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on 26 May 2013
I've loved bumble-bees since childhood and bought this book after hearing its abridgement on Radio 4. It is entertaining, amusing and an excellent introduction to these beautiful creatures. But why are there no pictures of such photogenic subjects? Author Dave Goulson writes passionately about the various species but fails to illustrate them. The book contains no pictures at all, and while there are excellent pictures of several species on the dust cover, it's a pity that someone did not take 10 minutes on the keyboard to name them.
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on 4 May 2013
This is a book about bumblebees, their ecology and behaviour, and why populations of many species have declined. It's also a book about what it's like being a research ecologist and a plea for conservation action.

The book starts with the author's childhood and describes the start of his fascination with, not just bumblebees, but wildlife in general. In this respect it has echoes of Gerald's Durrell's classic "My family and other animals" and is similarly entertaining as well as educational. The following chapters are each self contained stories focussing on a particular aspect of bumblebee ecology that the author has researched, but with a good dollop of the history behind natural history. One chapter looks at how bees know whether a flower has been visited recently (it turns out they have smelly feet!), another at trying to train the world's first bumblebee sniffer dog to find nests. The author also travels to New Zealand to find bumblebees introduced there from the UK over 100 years ago, and to Tasmania where they have appeared more recently.

The thing I liked most about this book is that it gives you an insight into how science progresses, not just what was found. There are amusing tales of the people behind discoveries, serendipitous events that led to them, how things often don't go to plan but may lead to answers the researcher had not originally thought of.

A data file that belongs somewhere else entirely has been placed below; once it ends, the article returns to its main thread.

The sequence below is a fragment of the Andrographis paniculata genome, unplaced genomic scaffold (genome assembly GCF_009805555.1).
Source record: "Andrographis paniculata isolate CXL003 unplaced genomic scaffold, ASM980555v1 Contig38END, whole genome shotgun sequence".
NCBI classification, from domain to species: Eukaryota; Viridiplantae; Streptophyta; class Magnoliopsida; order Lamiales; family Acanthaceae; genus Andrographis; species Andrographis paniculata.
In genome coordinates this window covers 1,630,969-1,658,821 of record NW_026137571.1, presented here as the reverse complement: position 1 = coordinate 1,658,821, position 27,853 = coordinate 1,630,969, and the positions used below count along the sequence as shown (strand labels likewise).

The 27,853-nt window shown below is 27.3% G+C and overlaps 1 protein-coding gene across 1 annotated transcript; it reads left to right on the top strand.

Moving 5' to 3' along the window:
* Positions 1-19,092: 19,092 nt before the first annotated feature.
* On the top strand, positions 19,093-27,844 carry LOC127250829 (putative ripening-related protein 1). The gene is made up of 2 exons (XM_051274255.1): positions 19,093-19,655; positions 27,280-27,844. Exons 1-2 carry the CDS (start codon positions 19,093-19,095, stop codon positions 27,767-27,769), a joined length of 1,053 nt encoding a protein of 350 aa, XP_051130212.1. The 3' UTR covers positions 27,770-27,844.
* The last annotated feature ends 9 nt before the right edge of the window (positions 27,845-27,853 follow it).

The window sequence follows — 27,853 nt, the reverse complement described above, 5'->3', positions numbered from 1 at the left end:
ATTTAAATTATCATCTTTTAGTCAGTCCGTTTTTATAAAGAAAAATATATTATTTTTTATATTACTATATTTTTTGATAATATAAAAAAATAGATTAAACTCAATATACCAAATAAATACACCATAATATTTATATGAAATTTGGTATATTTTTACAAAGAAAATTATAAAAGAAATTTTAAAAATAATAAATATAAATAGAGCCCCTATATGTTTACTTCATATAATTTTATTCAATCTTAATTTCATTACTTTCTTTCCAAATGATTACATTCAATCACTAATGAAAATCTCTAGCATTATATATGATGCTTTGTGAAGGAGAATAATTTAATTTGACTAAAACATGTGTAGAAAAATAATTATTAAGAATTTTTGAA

This is not just a book about bumblebees, however, but also a call to action as it highlights some of the disastrous consequences of human actions on nature and what we stand to lose if we do nothing about this. Given the current focus on the plight of pollinators in the countryside, this book is very timely and should appeal to anyone interested in the natural world. It should be required reading for anyone who isn't.
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VINE VOICETOP 1000 REVIEWERon 28 December 2013
Like many people, I knew that bee numbers were declining and that this could have serious consequences for food production, but in common with others I had ignorantly assumed that the problem was with honeybees, and that these were the ones that actually did the pollination. How wrong I was! It turns out that in the UK, the bumblebee, and there are several varieties of the latter, is far more important than the honeybee as a pollinator. This book is about bumblebees, by an author who clearly has a passion about these creatures; even to the extent of buying a property in France with land that he gradually turns into a flower-rich grassland to encourage bees and other wildlife.

It starts with a description of the author's childhood, when despite a lack of interest in such matters by his parents, who nevertheless were extraordinarily tolerant, he developed a strong fascination with wildlife in general, even dissecting `road-kill' animals and practicing taxidermy, although not very successfully. Most of the rest of the book focuses on bumblebee ecology and each chapter tells the story of some particular aspect that the author himself has usually been involved with, for example the problem of how bees know that a flower has been visited recently. Some of the projects seem a bit bizarre and ended in failure, such as training dogs to sniff out bees' nests. The examples give a good idea of how science actually proceeds, in a zigzag fashion, not always forward, with serendipity often playing an important role.

Bees (there are over 25,000 varieties) seem to be in danger worldwide and the author describes his travels to New Zealand to research how the short-hair bumblebee has survived there and become an important agricultural asset, with a view to reintroducing it into the UK. He also travels to Australia to investigate the spread of the same bumblebee in Tasmania, where it has `mysteriously' appeared despite a strict import ban on any foreign animal species. A very significant achievement is the establishment of the Bumblebee Trust, and through it, with the co-operation of other nature conservation bodies, the re-establishment of extensive flower-rich grasslands on the Romney Marshes and the start of the re-introduction of the short-hair bumblebee (actually obtained from Sweden, rather than New Zealand) on the Dungeness shingle beds. This experiment is ongoing.